Essential oils make efficient antibiotics

Work by Professor Yiannis Samaras and Dr Effimia Eriotou, from the Technological Educational Institute of Ionian Islands, in Greece have found that eight essential oils may be more efficient at combating superbugs such as MRSA (meticillin-resistant Staphylococcus aureus) than conventional antibiotics.

The essential oils of thyme and cinnamon were found to be particularly efficient antibacterial agents against a range of Staphylococcus species. (Oil of thyme could almost completely eliminate the bacteria within 60 minutes.)

Strains of staphylococcus are commonly found on the skin (especially in eczematous patients) and may cause infection in immunocompromised individuals. Antibiotic-resistant strains, such as MRSA, are extremely difficult to treat so alternative non-drug based options are very welcome as one way to minimise the risk of new strains of antibiotic resistant micro-organisms emerging.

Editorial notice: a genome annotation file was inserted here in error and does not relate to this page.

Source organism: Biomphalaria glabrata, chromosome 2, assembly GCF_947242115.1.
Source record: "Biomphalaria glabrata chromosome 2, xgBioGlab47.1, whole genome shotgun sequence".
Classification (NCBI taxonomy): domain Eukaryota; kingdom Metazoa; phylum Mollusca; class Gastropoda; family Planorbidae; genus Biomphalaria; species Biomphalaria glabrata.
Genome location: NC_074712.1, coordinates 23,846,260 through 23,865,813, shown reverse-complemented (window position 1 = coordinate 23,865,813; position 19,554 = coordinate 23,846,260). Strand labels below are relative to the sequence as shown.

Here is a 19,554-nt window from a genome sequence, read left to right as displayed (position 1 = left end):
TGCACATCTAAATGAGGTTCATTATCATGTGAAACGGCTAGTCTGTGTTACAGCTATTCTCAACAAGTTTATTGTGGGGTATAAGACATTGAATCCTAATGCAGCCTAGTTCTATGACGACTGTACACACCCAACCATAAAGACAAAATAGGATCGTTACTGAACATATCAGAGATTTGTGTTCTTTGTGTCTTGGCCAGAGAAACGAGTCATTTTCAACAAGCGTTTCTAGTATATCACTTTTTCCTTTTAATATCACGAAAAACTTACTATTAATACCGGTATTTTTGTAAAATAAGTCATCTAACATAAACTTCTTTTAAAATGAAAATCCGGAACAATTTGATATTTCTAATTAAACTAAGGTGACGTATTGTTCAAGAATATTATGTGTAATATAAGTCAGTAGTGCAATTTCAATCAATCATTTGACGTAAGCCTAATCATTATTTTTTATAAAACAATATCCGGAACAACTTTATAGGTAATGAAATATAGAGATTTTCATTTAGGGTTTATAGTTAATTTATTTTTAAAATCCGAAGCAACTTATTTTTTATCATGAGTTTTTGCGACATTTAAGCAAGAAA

Essential oils, including the Australian tea tree oil, have been used therapeutically for hundreds of years to treat colds, sore throats, skin infections, insect bites, acne, dandruff, head lice and oral infections as well as a range of bacterial and fungal infections, although very little is still known about how they work. However, the Greek researchers believe that essential oils could be easily incorporated into antimicrobial creams or gels for external application, used to impregnate food packaging and be included in food stuffs to replace synthetic chemicals that act as preservatives.

Society for General Microbiology (2010, April 4). Essential oils to fight superbugs

Courtesy of Science Daily


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First Published April 2010

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